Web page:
WASHINGTON (November 19, 2019) – Participant, the leading media company dedicated to entertainment that inspires audiences to engage in positive social change, today announced the “Fight Forever Chemicals” campaign to coincide with the film DARK WATERS (in select theaters November 22, and nationally on Thanksgiving weekend) and Rob Bilott’s new book EXPOSURE. The film stars and is produced by Mark Ruffalo and is inspired by a true and heroic story of environmental attorney and author Rob Bilott, who risked his career and family to uncover a dark secret hidden by one of the world’s largest corporations to bring justice to a community dangerously exposed to deadly chemicals for decades.
Ruffalo and Bilott were joined by the bi-partisan co-chairs of the PFAS task force Rep. Brian Fitzpatrick (R-PA), Rep. Dan Kildee (D-MI) and a variety of environmental advocates from the Environmental Working Group (EWG), Natural Resources Defense Council (NRDC) and more to launch the campaign on Capitol Hill. The campaign will bring the fight against forever chemicals from the margins to the mainstream, demanding stronger protections from leaders in office.
“Right now our laws and public institutions are failing to protect us,” said Ruffalo in a statement. “I wanted to make DARK WATERS to tell an important story about bringing justice to a community dangerously exposed for decades to deadly chemicals by one of the world’s largest and most powerful corporations. By telling these stories we can raise awareness around forever chemicals and work together to demand stronger environmental protections.”
“It is imperative that we use what we’ve learned about forever chemicals over the last 20 years and seize the urgency in identifying lasting solutions to this crisis,” said Rob Bilott author of new book Exposure: Poisoned Water, Corporate Greed, and One Lawyer’s Twenty-Year Battle against DuPont [Atria/Simon & Schuster]. “I am looking forward to the film and the book helping accelerate that change.”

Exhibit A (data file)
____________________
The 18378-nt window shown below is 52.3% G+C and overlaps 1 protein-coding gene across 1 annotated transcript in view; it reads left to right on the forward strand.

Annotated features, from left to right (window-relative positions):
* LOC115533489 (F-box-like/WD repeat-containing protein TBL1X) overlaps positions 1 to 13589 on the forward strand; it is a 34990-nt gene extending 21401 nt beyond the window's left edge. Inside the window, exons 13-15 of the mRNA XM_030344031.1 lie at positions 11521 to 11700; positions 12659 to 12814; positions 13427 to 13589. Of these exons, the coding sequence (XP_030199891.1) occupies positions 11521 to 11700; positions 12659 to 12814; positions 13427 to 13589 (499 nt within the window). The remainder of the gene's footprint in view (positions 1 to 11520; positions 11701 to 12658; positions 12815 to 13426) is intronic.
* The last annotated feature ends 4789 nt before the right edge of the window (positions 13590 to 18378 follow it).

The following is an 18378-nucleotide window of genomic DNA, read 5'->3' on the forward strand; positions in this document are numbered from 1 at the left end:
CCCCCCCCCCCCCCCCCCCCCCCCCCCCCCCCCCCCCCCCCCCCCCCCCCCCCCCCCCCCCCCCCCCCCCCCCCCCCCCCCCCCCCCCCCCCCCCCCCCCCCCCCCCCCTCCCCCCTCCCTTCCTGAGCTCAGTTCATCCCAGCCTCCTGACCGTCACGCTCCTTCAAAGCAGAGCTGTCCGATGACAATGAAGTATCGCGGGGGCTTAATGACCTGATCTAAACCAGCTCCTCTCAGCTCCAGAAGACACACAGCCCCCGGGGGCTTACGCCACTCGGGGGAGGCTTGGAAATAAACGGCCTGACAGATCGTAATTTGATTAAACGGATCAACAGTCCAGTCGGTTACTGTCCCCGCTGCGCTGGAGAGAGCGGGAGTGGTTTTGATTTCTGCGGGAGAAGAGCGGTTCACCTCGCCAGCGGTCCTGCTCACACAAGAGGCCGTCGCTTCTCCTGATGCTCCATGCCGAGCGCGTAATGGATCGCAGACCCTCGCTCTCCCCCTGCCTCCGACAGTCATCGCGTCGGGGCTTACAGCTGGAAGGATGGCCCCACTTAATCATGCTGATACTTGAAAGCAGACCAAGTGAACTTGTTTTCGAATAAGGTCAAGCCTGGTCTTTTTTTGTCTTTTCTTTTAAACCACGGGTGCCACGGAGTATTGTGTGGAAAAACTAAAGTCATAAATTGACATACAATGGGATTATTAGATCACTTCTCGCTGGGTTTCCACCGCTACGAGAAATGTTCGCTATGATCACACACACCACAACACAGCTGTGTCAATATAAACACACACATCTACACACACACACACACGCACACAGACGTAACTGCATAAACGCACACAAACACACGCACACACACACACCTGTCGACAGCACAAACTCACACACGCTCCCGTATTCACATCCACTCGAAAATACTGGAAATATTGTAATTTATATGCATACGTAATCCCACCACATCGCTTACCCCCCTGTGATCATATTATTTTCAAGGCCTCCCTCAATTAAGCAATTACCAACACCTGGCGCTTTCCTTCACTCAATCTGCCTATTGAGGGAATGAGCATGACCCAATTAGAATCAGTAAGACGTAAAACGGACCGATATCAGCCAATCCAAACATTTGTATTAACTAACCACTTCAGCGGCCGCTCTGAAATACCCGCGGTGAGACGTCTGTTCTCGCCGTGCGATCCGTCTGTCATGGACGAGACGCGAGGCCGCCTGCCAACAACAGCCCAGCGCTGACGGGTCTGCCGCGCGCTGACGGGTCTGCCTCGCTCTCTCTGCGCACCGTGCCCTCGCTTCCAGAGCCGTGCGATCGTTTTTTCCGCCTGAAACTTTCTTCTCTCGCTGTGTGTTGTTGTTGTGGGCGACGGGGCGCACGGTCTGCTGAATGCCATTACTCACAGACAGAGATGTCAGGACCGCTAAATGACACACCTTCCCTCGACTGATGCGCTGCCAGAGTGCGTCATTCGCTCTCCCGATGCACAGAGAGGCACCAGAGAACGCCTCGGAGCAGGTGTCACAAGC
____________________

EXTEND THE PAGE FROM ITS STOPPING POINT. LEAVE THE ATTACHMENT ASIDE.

Forever chemicals, also known as PFAS, are a family of chemicals that do not degrade in the environment and accumulate in humans and animals over time. They have been linked to a variety of serious health problems, including infertility and cancer. In the new feature film DARK WATERS, based on the New York Times Magazine article “The Lawyer Who Became DuPont’s Worst Nightmare” by Nathaniel Rich, Bilott fights to expose DuPont’s decades-long cover up of the toxic health effects of the forever chemical commonly used to make Teflon. Despite mounting evidence of their dangers and calls for regulation, related forever chemicals are still produced in the United States. Today, forever chemicals are believed to be in the blood of 99% of Americans, with firefighters and men and women in uniform at even higher risks of exposure.
“DARK WATERS personalizes an issue that impacts us all,” said David Linde, CEO of Participant. “We’re proud to share with audiences this important, beautiful film that has a unique opportunity to raise awareness about a pressing public health issue that impacts most Americans. With this campaign, we aim to ignite and energize audiences in the fight against forever chemicals.”
The campaign is spearheading a day of lobbying and a screening of the film for lawmakers on Capitol Hill. From there, the campaign goes on tour to states where citizens are greatly exposed to forever chemicals including Colorado, Michigan, North Carolina and Vermont. At each stop, Participant will partner with local community organizations and change-makers to bring awareness of this issue to local policy leaders and legislators.
Fight Forever Chemicals is challenging companies in food packaging, grocery, home improvement, and outdoor apparel industries to remove forever chemicals from their products and shelves and will engage a network of influencers to amplify key messages about industrial pollution.
To learn more about the “DARK WATERS: Fight Forever Chemicals” campaign, visit www.FightForeverChemicals.com.
To learn more about Rob Bilott’s work and new book, click here.